9:13am

Sat August 25, 2012
The Salt

On A Quest To Roll Out The Bourbon Barrel And Fill It With Hot Sauce

Originally published on Mon October 15, 2012 10:39 am

Used bourbon barrels like these at the Goose Island Brewery in Chicago are finding new life by bringing distinctive flavor to beer, cocktails and hot sauce.
Scott Olson Getty Images

Washington, D.C. blogger Sam Hiersteiner is a hot sauce fan turned maker. He's already harvested two pounds of chiles — serranos, jalapenos, and habaneros — from his 30-plant pepper garden this month, and he's ready to mash them into hot sauce as soon as more ripen. Last year, he mashed fifty pounds total.While he loved the results, he thought it would be even better with a whisper of the flavor imparted by a barrel used for aging bourbon.

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7:03am

Sat August 25, 2012
Participation Nation

Handlebar Help In Rochester, N.Y.

Dan Lill of R Community Bikes.
Courtesy of RCB

R Community Bikes is a grassroots organization in Rochester that repairs and gives away bikes to people in need.

The vision and tireless work of Dan Lill has helped this group grow from a seasonal bike clinic in a soup kitchen parking lot — with two would-be bike mechanics — to a full fledged nonprofit with 50-60 active volunteer bike mechanics and a 6,000 square foot shop-and-warehouse that provides free repairs to the entire population.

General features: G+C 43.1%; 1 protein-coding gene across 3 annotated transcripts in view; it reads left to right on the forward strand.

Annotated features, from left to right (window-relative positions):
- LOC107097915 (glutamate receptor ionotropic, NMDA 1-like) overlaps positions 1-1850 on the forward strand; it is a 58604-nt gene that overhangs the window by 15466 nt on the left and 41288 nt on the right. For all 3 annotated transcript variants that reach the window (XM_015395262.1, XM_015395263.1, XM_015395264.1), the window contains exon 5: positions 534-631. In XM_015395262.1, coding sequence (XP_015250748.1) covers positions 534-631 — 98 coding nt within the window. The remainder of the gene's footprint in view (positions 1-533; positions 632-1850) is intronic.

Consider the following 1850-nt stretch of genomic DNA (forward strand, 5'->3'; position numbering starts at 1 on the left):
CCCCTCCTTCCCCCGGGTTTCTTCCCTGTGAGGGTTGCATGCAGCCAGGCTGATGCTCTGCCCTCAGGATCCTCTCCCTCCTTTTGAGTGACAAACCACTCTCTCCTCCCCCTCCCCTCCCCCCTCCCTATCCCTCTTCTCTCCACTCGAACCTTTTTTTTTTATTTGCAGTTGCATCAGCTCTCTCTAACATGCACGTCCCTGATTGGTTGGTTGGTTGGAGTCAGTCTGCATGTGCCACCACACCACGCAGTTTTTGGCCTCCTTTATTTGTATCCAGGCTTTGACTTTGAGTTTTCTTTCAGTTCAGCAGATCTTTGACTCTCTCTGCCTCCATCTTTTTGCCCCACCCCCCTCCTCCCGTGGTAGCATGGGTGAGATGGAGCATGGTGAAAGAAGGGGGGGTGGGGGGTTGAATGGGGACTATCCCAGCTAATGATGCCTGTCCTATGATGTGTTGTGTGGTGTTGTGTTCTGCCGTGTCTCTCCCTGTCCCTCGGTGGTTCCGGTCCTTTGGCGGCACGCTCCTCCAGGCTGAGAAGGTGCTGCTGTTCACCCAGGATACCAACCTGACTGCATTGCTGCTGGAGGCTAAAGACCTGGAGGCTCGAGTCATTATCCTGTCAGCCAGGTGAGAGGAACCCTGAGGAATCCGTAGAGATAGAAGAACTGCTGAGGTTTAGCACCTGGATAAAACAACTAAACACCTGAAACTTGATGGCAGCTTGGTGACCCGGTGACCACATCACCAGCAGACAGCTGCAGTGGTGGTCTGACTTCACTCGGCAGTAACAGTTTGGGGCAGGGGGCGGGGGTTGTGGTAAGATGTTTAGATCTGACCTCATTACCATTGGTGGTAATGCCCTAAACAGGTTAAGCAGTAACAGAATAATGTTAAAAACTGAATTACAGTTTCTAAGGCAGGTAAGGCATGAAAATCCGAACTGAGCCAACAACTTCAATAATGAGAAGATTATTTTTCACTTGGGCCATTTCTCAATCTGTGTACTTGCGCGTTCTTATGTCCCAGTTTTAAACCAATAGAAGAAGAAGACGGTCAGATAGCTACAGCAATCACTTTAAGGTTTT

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Tanner spent the first 10 years of his career in print as a travel and features writer for Southern Living magazine in Birmingham, Alabama.

He then transitioned into multimedia reporting, using sound, video, and photography to tell his stories.

A graduate of the University of Alabama, Tanner is a world traveler, folk art collector, foodie, and he always tries the local beer on tap.

6:28am

Sat August 25, 2012
Around the Nation

For A Craftsman, Shining Shoes Offers Ties To Home

Originally published on Mon August 27, 2012 1:29 pm

Marsha, who uses a 20-step shining process, promises that all of his customers will leave feeling like they have brand new shoes.
Tanner Latham for NPR

6:28am

Sat August 25, 2012
'Weekend Edition's' Taste Of Summer

Squash Savories To Soothe Summer's End

Originally published on Sat August 25, 2012 10:16 am

Ken Wiedemann iStockphoto.com

The season is almost over, but summer squash is still plentiful in supermarkets.

Tanya Holland, executive chef and owner of Side BBQ and Brown Sugar Kitchen in Oakland, Calif., tells NPR's Scott Simon that she loves the versatility of summer squash.

"It can pretty much be used in any dish as a vegetarian substitute that might require chicken or a fish," she says. "It kind of takes on any flavor that you put it with."

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6:28am

Sat August 25, 2012
Television

Meet Peter Lassally, Late Night 'Host Whisperer'

Originally published on Sat August 25, 2012 10:16 am

Longtime late night producer Peter Lassally tells Scott Simon that being interviewed for NPR is a "big, frightening experience." "I'm not a performer," he says. "I'm a quiet person who doesn't like to blow his own horn."